by franklittle on 14 December, 2011
Local council budgets dominated business this week. On Monday night, Blaenhonddan Community Council spent some time discussing the figures on which we would have to base our decision on the 2012/13 precept. It was clear that we needed more time to make sure we get it right, and we will meet again early in the new year.
This morning, it was the turn of the county borough’s finance officers backed by a representative of the Welsh Local Government Association to paint the financial picture for 2012/13 and the two or three years beyond. It was not rosy. Although we benefit a little more than most Welsh councils from extra money from the government, it is going to be a struggle to meet the forward financial plan – and that is on the basis of official predictions. What is worse is that the inflation figures come from the Bank of England, which has been consistently too optimistic in the past.
On the other hand, some of the most dire predictions may be confounded. Today’s unemployment figures are bad, but the claimant count is below most economic forecasts. Exports hit a record high in the third quarter and the visible trade gap narrowed more than expected. Higher than expected tax receipts have kept government borrowing on the track which chancellor Osborne set, in spite of the euro-panic which occurred after the budget. I am one of those heretics who believe that the Office of Budget Responsibility is now being too pessimistic and that reasonable economic growth will return in 2012 rather than 2013 or 2014, whether there are euro nation defaults or not.
One should also expect some help for the local retail economy when the benefits and pension increases, linked to the 5% rise in the CPI in October and which Liberal Democrats in government prevented the chancellor slashing, start to be paid in the spring.
There is also the political factor. The predictive settlement for 2014-15 is remarkably poor. It is inconceivable that in the run-up to a national election that central government will tighten the economic strait-jacket and one feels sure that there will be a “surprise” relaxation closer to the 2014 budget.
However, responsible treasurers cannot work on the basis of hunches, however well-based on experience they may be. So the council’s finance team is nerving itself for further tightening in 2014, based on the official forecasts.
I’ve already mentioned the schools improvement programme and the pupil deprivation grant, but there is a footnote on the latter. Nobody at today’s seminar was particularly happy with the way it has been allocated. It seems that, because Liberal Democrats and Conservatives* in Westminster agreed on the principle of the pupil premium, but not on a formula for its distribution, and because the coalition as a whole wanted virtually immediate implementation, they hit on the “quick’n’dirty” solution of basing it on the number of children claiming free school meals. The Welsh Government, facing similar political deadlines, has followed suit. This has the drawback that a large number of households who are entitled to claim free school meals, for several reasons do not do so. It seems that the Netherlands, where Nick Clegg took the Liberal Democrat policy from, has more sophisticated and comprehensive social data than we do and can therefore put the money more accurately where it is needed. The Centre for Policy Studies paper cited below suggests a commercial database, Experian’s MOSAIC. Finance director Derek Davies today speculated that the formula would have to change for 2012/13 and beyond, using social indices which are in the public domain.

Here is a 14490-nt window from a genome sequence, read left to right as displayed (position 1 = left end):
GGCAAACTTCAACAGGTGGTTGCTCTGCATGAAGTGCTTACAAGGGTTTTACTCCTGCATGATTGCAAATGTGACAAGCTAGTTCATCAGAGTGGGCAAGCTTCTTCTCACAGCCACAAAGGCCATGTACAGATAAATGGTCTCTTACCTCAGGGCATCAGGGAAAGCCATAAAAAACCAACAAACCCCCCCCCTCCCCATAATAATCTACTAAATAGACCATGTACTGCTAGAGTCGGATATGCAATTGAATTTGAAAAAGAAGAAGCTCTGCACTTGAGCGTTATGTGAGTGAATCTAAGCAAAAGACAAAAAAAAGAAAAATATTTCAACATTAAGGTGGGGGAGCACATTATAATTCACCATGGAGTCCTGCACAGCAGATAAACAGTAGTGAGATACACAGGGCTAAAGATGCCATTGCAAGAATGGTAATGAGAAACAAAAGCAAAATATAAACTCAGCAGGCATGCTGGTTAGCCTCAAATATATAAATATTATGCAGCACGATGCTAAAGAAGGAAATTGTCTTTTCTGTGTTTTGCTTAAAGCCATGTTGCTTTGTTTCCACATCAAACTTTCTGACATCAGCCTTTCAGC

Finally, there was some quiet amusement for the Liberal Democrat benches when Labour members praised the Welsh Government, rather than the Secretary of State, for obtaining a better local government revenue settlement for Wales than England did. It beggars belief that a Westminster government is going to pay more attention to a party which is now sitting on the opposition benches nationally rather than to coalition MPs in Wales. One notes that Scotland had an even better settlement than Wales. Following the ruling group’s logic, that means that we should have voted in a Nationalist Welsh Government last May. Oh, and we now know that if Labour had been returned to power in 2010 the Welsh settlement would have been worse.
*The thoughts of a conservative think-tank – with input from a Fabian socialist – are laid out in this pdf.Leave a comment